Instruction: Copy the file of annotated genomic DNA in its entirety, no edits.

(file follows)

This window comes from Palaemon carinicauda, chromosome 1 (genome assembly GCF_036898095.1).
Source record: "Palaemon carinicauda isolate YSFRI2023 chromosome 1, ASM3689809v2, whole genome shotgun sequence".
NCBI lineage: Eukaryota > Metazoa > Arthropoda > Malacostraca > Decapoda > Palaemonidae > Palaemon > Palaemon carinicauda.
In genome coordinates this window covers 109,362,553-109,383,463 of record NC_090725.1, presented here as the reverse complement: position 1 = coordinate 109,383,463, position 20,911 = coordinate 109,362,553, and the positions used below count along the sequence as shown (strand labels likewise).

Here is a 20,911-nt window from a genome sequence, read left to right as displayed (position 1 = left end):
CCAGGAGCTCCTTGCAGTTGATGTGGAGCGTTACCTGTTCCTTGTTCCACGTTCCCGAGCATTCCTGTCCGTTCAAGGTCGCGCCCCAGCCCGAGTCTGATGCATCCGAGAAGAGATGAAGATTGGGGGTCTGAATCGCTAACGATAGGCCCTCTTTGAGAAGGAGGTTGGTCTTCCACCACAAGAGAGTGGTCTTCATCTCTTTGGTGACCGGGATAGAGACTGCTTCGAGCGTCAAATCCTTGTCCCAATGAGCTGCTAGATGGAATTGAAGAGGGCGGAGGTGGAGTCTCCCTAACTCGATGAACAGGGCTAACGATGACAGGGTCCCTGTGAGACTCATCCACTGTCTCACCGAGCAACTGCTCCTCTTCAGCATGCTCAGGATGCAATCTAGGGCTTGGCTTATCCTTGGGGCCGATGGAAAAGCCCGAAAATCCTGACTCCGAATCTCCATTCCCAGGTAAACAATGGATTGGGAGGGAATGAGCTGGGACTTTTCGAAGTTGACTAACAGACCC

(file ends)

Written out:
This window comes from Palaemon carinicauda, chromosome 1 (genome assembly GCF_036898095.1).
Source record: "Palaemon carinicauda isolate YSFRI2023 chromosome 1, ASM3689809v2, whole genome shotgun sequence".
NCBI lineage: Eukaryota > Metazoa > Arthropoda > Malacostraca > Decapoda > Palaemonidae > Palaemon > Palaemon carinicauda.
In genome coordinates this window covers 109,362,553-109,383,463 of record NC_090725.1, presented here as the reverse complement: position 1 = coordinate 109,383,463, position 20,911 = coordinate 109,362,553, and the positions used below count along the sequence as shown (strand labels likewise).

Here is a 20,911-nt window from a genome sequence, read left to right as displayed (position 1 = left end):
CCAGGAGCTCCTTGCAGTTGATGTGGAGCGTTACCTGTTCCTTGTTCCACGTTCCCGAGCATTCCTGTCCGTTCAAGGTCGCGCCCCAGCCCGAGTCTGATGCATCCGAGAAGAGATGAAGATTGGGGGTCTGAATCGCTAACGATAGGCCCTCTTTGAGAAGGAGGTTGGTCTTCCACCACAAGAGAGTGGTCTTCATCTCTTTGGTGACCGGGATAGAGACTGCTTCGAGCGTCAAATCCTTGTCCCAATGAGCTGCTAGATGGAATTGAAGAGGGCGGAGGTGGAGTCTCCCTAACTCGATGAACAGGGCTAACGATGACAGGGTCCCTGTGAGACTCATCCACTGTCTCACCGAGCAACTGCTCCTCTTCAGCATGCTCAGGATGCAATCTAGGGCTTGGCTTATCCTTGGGGCCGATGGAAAAGCCCGAAAATCCTGACTCCGAATCTCCATTCCCAGGTAAACAATGGATTGGGAGGGAATGAGCTGGGACTTTTCGAAGTTGACTAACAGACCC